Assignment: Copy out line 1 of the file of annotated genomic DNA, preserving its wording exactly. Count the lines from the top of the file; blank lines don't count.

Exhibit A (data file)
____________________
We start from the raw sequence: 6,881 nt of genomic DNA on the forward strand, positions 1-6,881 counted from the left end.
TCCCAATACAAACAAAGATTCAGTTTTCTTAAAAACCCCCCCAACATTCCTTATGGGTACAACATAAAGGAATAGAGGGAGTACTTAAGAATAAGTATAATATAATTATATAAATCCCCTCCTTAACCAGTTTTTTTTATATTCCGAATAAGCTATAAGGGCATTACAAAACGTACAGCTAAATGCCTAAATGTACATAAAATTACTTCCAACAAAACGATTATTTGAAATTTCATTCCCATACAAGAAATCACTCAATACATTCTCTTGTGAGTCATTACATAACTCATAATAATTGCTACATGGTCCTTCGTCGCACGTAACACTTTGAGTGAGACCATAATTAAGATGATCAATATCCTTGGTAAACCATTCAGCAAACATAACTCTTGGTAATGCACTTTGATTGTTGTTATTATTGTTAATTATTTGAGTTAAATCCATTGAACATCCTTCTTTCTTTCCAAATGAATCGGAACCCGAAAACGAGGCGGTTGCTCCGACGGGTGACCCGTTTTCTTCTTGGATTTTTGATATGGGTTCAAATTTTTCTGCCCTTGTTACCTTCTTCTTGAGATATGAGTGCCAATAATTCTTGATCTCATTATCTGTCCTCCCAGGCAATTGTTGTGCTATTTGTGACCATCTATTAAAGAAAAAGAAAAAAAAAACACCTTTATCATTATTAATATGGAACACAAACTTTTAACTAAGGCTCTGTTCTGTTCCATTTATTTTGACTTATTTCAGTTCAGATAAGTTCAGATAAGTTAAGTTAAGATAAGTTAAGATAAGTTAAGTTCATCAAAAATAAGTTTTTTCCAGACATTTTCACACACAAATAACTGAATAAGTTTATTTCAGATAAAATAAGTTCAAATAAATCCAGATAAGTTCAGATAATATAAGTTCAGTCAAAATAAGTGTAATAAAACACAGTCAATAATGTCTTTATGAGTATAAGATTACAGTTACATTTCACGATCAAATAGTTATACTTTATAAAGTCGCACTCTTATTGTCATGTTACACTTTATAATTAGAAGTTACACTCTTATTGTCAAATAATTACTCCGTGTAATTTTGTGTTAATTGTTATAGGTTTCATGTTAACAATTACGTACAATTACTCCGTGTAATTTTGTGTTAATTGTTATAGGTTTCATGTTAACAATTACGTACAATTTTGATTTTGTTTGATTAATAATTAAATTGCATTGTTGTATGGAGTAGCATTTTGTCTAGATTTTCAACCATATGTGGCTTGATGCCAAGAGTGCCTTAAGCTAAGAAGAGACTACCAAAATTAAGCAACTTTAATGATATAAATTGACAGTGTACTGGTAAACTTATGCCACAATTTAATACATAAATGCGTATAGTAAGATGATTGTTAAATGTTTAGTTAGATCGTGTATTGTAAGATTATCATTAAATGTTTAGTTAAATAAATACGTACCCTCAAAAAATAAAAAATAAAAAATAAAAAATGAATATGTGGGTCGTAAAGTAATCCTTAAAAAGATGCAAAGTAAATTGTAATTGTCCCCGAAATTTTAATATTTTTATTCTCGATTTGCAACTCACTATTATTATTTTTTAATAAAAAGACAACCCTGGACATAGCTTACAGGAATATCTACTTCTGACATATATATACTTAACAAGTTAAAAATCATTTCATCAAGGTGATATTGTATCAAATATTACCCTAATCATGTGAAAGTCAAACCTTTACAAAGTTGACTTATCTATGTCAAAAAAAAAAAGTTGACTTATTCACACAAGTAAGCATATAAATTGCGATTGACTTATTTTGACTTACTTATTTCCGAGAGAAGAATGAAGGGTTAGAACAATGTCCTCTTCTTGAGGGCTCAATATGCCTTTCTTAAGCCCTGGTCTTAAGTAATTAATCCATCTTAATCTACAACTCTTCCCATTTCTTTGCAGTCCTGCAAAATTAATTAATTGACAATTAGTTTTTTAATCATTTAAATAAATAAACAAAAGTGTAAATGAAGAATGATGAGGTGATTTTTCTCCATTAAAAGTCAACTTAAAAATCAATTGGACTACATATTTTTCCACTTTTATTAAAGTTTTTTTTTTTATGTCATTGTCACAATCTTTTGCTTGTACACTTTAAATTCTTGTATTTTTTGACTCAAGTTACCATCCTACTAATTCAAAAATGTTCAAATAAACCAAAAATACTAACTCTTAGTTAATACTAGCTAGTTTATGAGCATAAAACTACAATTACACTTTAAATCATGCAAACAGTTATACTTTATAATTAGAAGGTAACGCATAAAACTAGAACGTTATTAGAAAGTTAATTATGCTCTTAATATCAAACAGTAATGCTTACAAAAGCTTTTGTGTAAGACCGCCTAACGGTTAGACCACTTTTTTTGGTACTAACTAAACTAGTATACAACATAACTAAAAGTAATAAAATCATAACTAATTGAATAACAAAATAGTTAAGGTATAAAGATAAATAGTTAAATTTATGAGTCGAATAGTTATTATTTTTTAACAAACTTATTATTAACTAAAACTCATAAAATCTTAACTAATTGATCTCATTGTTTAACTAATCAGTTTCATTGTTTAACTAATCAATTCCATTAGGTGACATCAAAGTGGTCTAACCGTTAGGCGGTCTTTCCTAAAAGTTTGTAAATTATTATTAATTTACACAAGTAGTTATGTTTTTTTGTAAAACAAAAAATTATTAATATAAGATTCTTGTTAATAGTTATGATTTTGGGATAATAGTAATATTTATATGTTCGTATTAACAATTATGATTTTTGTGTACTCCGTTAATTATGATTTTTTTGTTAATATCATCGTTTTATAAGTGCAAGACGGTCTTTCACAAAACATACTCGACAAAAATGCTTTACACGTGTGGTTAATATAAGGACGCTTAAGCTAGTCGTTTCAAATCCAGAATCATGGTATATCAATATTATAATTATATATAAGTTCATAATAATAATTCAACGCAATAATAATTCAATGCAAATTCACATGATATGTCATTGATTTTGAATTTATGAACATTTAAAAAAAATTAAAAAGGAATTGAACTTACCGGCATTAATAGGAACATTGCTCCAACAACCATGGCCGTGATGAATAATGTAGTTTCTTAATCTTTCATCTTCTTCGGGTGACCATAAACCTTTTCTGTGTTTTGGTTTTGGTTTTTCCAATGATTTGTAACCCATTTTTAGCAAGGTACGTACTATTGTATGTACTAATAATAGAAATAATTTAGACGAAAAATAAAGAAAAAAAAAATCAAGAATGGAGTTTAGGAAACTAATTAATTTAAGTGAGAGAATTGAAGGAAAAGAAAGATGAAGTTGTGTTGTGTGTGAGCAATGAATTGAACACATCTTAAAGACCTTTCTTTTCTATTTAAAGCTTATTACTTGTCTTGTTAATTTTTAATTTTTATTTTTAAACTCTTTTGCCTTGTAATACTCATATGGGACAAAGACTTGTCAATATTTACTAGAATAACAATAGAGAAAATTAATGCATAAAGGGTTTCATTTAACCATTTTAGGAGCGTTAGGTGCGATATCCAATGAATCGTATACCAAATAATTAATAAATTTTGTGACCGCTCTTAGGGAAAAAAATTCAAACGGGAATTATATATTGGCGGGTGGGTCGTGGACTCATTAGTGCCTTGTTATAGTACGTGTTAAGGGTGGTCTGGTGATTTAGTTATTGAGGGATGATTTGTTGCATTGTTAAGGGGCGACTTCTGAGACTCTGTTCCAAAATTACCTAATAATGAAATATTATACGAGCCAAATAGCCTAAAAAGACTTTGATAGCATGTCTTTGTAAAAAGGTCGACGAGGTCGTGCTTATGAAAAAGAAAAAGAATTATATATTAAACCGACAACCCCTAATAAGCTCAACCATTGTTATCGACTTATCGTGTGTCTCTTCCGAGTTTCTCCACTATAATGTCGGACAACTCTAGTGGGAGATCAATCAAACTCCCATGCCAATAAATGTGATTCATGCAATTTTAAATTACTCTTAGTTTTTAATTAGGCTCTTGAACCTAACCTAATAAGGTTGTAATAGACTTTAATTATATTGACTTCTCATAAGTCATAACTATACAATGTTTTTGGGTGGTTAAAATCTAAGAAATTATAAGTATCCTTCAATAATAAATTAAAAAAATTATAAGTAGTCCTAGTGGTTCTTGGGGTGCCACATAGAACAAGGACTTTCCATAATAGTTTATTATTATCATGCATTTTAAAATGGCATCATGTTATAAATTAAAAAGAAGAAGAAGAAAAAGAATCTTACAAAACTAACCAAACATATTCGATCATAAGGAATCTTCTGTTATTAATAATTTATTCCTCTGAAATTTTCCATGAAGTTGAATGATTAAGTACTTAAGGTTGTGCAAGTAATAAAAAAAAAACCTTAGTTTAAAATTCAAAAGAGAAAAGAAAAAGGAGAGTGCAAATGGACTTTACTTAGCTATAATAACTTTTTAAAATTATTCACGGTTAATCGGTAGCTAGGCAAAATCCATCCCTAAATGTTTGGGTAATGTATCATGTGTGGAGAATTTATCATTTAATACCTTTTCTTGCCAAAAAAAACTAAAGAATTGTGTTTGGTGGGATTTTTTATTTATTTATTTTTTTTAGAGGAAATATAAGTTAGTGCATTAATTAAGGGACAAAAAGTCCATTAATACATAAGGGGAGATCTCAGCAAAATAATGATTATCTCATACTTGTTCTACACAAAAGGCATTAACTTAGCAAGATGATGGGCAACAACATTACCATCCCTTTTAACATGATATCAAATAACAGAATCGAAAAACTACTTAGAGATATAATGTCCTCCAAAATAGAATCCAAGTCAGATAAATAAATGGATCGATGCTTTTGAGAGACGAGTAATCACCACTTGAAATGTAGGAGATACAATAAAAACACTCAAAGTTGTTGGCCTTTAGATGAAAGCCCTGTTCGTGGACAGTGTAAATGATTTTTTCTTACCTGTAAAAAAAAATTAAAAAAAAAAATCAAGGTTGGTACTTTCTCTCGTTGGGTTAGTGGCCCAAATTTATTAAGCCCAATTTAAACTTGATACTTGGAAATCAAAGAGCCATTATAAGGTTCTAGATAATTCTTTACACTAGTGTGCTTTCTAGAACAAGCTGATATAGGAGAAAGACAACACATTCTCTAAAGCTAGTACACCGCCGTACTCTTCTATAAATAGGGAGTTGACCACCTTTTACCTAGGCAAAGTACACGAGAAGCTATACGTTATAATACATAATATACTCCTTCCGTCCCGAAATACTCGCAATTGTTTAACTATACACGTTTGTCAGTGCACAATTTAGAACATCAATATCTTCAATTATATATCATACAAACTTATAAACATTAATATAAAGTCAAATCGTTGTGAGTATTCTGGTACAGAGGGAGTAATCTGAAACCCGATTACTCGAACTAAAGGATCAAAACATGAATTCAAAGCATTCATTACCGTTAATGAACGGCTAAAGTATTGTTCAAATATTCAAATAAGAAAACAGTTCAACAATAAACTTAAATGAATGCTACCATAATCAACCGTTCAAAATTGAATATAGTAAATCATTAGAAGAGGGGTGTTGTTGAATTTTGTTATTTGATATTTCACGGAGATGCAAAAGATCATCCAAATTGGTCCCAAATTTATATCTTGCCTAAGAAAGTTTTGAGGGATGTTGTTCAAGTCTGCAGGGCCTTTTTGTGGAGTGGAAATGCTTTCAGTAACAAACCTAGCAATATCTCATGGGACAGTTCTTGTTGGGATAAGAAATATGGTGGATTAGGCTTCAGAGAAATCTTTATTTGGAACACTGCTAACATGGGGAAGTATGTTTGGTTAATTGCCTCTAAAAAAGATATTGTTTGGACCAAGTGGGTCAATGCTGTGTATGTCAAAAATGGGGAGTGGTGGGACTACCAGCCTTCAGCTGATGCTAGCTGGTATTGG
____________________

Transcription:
We start from the raw sequence: 6,881 nt of genomic DNA on the forward strand, positions 1-6,881 counted from the left end.